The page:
By NICK SCHAGER
By INKOO KANG
By SIMON ABRAMS
By AMY NICHOLSON
By Inkoo Kang
By Alan Scherstuhl
By Gustavo Arellano
By Aimee Murillo
Photo by Aaron GangIf conservatives are already in an unholy snit about the annual Gay Day at Disneyland, they'll really go nuts when they learn this year's event will feature a film festival. That's right, a sodomite picture show, at the Happiest Place on Earth! Walt would plotz. But as Pixie Flix's director Matt Marxtyyn explains, this show is intended to be as family-friendly, in its own way, as the rest of the park. In addition to his festival duties, Marxtyyn is a production manager at a Fox sub-affiliate, a producer of infomercials for everything from nutritional programs to battery-free flashlights, and an aspiring filmmaker in his own right. He took a few moments from his busy schedule to speak to us from work in Utah.
OC Weekly: What inspired you to do this thing? How did you come up with the idea to show a bunch of gay movies at Disneyland?
Matt Marxtyyn: The idea originated at the 2001 Gay Day at Disney World in Orlando. I was talking to a friend and we were saying that there should have been something else for people to do there besides partying all the time, there should have been more of a cultural event available.Disney walks this weird line, where they try to be very inclusive toward gays, but if conservatives give them grief, they'll say they don't sponsor or endorse these events. How do you feel about that?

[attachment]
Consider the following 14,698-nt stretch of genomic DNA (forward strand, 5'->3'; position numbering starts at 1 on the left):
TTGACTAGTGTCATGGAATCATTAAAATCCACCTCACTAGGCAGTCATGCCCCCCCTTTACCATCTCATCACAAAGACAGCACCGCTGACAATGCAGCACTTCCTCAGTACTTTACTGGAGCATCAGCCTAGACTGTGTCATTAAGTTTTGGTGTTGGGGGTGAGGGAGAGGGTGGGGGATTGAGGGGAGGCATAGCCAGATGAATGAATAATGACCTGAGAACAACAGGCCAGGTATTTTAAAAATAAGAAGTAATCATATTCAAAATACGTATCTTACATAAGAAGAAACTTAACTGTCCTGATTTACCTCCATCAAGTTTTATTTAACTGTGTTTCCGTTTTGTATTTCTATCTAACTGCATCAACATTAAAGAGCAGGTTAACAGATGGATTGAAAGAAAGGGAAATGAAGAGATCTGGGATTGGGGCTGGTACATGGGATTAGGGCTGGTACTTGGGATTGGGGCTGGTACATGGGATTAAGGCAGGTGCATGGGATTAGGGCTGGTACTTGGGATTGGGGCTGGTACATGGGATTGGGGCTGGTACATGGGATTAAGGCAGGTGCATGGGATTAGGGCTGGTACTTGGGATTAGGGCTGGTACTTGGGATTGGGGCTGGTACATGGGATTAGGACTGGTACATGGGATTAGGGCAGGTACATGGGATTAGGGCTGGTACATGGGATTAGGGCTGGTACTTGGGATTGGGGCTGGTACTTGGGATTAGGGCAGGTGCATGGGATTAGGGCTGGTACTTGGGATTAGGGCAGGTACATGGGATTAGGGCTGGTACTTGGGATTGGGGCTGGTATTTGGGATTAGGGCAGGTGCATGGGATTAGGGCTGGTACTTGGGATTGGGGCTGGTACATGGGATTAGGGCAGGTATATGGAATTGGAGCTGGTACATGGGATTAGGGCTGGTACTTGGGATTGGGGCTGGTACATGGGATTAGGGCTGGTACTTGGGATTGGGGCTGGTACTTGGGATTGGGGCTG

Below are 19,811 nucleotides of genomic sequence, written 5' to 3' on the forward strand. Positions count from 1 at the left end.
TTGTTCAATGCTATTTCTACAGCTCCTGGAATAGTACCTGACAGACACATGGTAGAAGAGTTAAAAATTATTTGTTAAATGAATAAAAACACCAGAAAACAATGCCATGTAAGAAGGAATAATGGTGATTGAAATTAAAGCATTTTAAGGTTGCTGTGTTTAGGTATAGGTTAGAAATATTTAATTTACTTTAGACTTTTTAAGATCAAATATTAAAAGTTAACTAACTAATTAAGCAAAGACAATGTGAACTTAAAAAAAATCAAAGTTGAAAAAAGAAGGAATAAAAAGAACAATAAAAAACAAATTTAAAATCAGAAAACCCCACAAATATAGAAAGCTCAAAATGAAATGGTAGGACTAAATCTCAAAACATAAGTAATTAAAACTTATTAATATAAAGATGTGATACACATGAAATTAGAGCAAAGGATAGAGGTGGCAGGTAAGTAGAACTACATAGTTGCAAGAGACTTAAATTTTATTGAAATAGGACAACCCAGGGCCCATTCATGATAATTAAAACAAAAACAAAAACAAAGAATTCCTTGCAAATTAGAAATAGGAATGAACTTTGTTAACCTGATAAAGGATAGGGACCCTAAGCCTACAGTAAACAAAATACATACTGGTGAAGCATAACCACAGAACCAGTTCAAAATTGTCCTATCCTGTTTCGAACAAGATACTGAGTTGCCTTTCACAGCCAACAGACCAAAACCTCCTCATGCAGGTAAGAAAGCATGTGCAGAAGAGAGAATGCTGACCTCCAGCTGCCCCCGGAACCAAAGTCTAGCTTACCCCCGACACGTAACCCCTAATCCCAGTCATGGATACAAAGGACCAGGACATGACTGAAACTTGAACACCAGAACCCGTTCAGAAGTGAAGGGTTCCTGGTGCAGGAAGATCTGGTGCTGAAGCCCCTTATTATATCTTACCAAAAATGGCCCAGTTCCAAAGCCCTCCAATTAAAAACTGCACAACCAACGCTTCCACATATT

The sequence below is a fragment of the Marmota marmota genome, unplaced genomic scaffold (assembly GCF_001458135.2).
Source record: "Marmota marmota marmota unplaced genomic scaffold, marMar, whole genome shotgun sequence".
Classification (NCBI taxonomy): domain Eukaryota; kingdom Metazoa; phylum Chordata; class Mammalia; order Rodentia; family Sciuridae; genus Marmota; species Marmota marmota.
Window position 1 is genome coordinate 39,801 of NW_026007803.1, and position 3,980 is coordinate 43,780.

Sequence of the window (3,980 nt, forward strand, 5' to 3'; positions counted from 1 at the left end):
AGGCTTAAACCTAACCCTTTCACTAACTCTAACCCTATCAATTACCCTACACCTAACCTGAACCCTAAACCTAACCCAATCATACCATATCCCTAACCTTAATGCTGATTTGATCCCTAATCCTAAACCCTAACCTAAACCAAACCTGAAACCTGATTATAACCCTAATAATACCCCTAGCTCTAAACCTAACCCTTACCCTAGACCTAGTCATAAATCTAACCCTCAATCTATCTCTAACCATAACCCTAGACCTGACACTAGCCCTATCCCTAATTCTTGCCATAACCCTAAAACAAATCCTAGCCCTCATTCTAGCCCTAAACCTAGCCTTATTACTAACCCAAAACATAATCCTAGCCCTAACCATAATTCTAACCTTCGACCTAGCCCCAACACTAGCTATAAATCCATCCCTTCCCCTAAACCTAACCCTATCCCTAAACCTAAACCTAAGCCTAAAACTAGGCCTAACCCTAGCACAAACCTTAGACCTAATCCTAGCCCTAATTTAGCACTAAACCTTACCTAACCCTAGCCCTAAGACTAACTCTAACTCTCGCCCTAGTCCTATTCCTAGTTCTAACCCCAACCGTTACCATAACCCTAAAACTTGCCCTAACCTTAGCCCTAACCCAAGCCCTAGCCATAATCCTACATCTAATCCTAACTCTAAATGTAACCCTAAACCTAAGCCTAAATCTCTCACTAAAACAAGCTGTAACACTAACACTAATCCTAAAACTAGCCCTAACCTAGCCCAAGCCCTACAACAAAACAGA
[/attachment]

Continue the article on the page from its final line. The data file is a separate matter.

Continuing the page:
Well, I understand the position they're in, frankly. They have some obviously gay people in their, uh, cast groups, I guess they call it, and I know they have to be very circumspect and careful. They're trying to project a family image, and unfortunately in America there are still people who can't accept that gays are part of families too, that people have gay sons and lesbian sisters and that gay, single fathers can be responsible parents.I assume the Disney people had some fairly strict content restrictions about what you could show in this festival.
Well, they do have some regulations, but they've been very helpful. I think there were three film entries they may have objected to showing in the park. The directors have been very understanding with the content of their films. But this event isn't actually within the park; it's at the Disneyland Hotel. The films we're showing are PG, there's nothing NC-17 in there. We've tried to find films with a family slant. They're not all necessarily about families, they're films from all kinds of genres, but we did try to find films with positive messages, films that show the realities of gay life.
I'm very tired of seeing these movies where it's all partying, sex, drugs and rock and roll, and then everybody dies in the end. I swear, sometimes I honestly wonder if these filmmakers who make those kinds of films are really even gay. Drugs are not normal, and our lives are not all about partying and dying. I'm tired of seeing drugs portrayed as this acceptable, normal thing in gay films. Drugs are not normal, and we don't just party all the time.Care to name any specific movies like that that have bothered you?